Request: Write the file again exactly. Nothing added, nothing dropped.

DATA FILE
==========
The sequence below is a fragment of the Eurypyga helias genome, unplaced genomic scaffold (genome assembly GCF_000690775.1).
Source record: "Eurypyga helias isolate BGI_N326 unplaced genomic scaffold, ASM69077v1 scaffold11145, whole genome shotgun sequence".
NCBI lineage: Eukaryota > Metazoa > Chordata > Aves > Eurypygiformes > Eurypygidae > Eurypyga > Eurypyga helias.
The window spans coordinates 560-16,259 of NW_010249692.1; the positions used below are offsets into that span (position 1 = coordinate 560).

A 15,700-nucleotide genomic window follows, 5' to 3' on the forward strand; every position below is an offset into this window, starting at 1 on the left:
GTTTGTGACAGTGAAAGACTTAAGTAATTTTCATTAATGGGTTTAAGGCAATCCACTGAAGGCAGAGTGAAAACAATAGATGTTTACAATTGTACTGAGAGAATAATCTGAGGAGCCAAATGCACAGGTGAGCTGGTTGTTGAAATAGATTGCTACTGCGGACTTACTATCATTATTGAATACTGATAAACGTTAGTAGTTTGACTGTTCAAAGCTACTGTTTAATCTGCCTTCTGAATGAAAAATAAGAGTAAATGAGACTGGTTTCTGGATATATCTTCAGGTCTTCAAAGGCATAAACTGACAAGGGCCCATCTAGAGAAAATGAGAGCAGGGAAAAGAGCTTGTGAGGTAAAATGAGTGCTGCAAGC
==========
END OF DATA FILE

The sequence below is a fragment of the Eurypyga helias genome, unplaced genomic scaffold (genome assembly GCF_000690775.1).
Source record: "Eurypyga helias isolate BGI_N326 unplaced genomic scaffold, ASM69077v1 scaffold11145, whole genome shotgun sequence".
NCBI lineage: Eukaryota > Metazoa > Chordata > Aves > Eurypygiformes > Eurypygidae > Eurypyga > Eurypyga helias.
The window spans coordinates 560-16,259 of NW_010249692.1; the positions used below are offsets into that span (position 1 = coordinate 560).

A 15,700-nucleotide genomic window follows, 5' to 3' on the forward strand; every position below is an offset into this window, starting at 1 on the left:
GTTTGTGACAGTGAAAGACTTAAGTAATTTTCATTAATGGGTTTAAGGCAATCCACTGAAGGCAGAGTGAAAACAATAGATGTTTACAATTGTACTGAGAGAATAATCTGAGGAGCCAAATGCACAGGTGAGCTGGTTGTTGAAATAGATTGCTACTGCGGACTTACTATCATTATTGAATACTGATAAACGTTAGTAGTTTGACTGTTCAAAGCTACTGTTTAATCTGCCTTCTGAATGAAAAATAAGAGTAAATGAGACTGGTTTCTGGATATATCTTCAGGTCTTCAAAGGCATAAACTGACAAGGGCCCATCTAGAGAAAATGAGAGCAGGGAAAAGAGCTTGTGAGGTAAAATGAGTGCTGCAAGC